There are so many things to consider when you have to tell your kids you’re going to get divorced (we have a whole guide about it here). You want to present as much of a respectful, united front as possible; you want to make sure they know they’ll still be loved and supported by both parents, and that this isn’t because of anything they have done. But one thing you may not think to say is also something they may need to hear: This isn’t a secret.
Even though you may be feeling some of your own guilt or shame over the impending divorce, Dr. Joanna Stern, a senior clinical psychologist at the Child Mind Institute, says it’s important to communicate to kids that this is not something that is shameful for them and that they can seek support wherever they need it. Younger kids, in particular, may grapple with the gravity of what’s happening — but if it’s something they’ve never heard anyone else talk about, they might assume it should be kept secret, preventing them from reaching out for the support they need.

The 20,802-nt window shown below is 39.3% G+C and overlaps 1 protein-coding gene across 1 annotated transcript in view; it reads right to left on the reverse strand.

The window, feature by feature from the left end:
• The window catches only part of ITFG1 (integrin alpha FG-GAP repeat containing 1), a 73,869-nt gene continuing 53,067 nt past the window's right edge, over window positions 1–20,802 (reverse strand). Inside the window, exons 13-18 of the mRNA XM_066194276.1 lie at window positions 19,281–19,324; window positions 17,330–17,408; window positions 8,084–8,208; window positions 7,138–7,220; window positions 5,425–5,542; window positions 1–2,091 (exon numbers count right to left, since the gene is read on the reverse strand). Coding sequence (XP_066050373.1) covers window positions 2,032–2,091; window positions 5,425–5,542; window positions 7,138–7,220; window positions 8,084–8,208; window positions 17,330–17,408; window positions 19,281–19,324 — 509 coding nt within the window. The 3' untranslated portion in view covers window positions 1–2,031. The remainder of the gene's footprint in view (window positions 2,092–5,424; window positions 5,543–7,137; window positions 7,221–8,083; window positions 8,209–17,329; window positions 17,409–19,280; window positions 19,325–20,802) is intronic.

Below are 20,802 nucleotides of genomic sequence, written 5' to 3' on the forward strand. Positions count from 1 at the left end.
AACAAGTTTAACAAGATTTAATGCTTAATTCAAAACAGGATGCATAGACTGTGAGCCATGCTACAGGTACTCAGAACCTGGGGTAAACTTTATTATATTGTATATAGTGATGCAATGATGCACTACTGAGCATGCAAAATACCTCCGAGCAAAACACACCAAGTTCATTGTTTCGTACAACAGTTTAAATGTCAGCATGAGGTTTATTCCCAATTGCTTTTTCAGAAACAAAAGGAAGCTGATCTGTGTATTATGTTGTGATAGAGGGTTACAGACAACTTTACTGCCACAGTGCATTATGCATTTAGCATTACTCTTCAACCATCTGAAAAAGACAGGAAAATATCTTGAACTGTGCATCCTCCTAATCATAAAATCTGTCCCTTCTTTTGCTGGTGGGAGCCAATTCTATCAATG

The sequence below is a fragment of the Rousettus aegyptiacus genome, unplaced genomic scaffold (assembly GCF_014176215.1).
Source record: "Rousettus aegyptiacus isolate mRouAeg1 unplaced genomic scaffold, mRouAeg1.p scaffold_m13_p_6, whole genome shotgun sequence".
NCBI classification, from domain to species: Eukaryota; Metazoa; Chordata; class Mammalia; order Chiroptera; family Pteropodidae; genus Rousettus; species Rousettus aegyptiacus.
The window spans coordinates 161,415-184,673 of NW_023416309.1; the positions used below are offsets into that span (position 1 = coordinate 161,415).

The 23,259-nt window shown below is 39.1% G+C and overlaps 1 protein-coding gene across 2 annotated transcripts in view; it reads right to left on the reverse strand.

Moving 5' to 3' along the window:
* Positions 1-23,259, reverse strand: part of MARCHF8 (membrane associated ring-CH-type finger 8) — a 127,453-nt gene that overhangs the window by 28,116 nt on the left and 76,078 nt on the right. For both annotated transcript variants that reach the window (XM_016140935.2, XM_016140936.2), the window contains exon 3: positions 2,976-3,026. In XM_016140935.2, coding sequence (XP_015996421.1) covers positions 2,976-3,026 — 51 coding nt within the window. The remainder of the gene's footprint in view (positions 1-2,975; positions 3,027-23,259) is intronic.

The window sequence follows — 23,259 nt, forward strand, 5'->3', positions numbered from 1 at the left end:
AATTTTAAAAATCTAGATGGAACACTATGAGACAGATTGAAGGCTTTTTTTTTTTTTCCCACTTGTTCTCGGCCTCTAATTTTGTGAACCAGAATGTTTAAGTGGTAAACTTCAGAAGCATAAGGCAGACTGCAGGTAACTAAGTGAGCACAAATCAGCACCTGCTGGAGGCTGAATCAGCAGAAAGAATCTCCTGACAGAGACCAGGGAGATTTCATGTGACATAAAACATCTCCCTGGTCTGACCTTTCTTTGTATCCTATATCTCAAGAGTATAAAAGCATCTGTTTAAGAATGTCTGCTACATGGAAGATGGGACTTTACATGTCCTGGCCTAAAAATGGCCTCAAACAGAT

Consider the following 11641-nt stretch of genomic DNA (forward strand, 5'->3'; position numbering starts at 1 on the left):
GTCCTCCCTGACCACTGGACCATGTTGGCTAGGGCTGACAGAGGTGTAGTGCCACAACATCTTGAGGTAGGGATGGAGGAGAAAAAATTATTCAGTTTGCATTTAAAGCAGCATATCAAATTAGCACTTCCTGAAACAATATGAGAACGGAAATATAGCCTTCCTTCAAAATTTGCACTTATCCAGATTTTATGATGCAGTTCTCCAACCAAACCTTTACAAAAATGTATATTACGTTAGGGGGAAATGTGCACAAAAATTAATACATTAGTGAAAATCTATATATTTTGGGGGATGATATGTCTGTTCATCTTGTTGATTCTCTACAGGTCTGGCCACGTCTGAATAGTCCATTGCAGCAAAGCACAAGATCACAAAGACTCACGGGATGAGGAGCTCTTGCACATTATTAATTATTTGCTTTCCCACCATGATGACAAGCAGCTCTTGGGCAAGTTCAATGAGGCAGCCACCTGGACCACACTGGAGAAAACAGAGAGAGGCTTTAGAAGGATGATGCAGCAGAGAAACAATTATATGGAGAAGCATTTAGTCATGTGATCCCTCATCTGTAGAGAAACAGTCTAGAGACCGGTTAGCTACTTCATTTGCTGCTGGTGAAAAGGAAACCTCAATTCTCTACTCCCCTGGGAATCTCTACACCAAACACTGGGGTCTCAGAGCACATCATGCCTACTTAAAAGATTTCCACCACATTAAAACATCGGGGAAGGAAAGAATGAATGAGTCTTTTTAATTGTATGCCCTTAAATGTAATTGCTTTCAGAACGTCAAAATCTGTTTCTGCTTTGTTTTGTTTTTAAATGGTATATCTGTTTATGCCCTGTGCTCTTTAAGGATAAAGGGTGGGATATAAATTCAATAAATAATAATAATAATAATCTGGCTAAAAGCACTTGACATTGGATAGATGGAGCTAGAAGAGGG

“It’s important to let our kids know that … they’re going to feel the way they’re going to feel about [the divorce], and if they want to talk to us, great; we want to talk to them, too,” she says. “But if they want to talk to their friends about it, especially as school-age kids, preteens, or teenagers, then they should talk to their friends about it.”
You can stress that you will support them talking with whomever will make this process easier for them, whether that’s a trusted teacher, a school counselor, or an extended family member. They may also want to keep it private for now, which is ok, too.
Stern points out, though, that if a child who typically relies heavily on friends for support doesn’t want to tell anyone for an extended period of time, that could be an indication they’re in denial that the divorce will really happen. In that case, you’ll want to be sure to check in with them about how they’re feeling.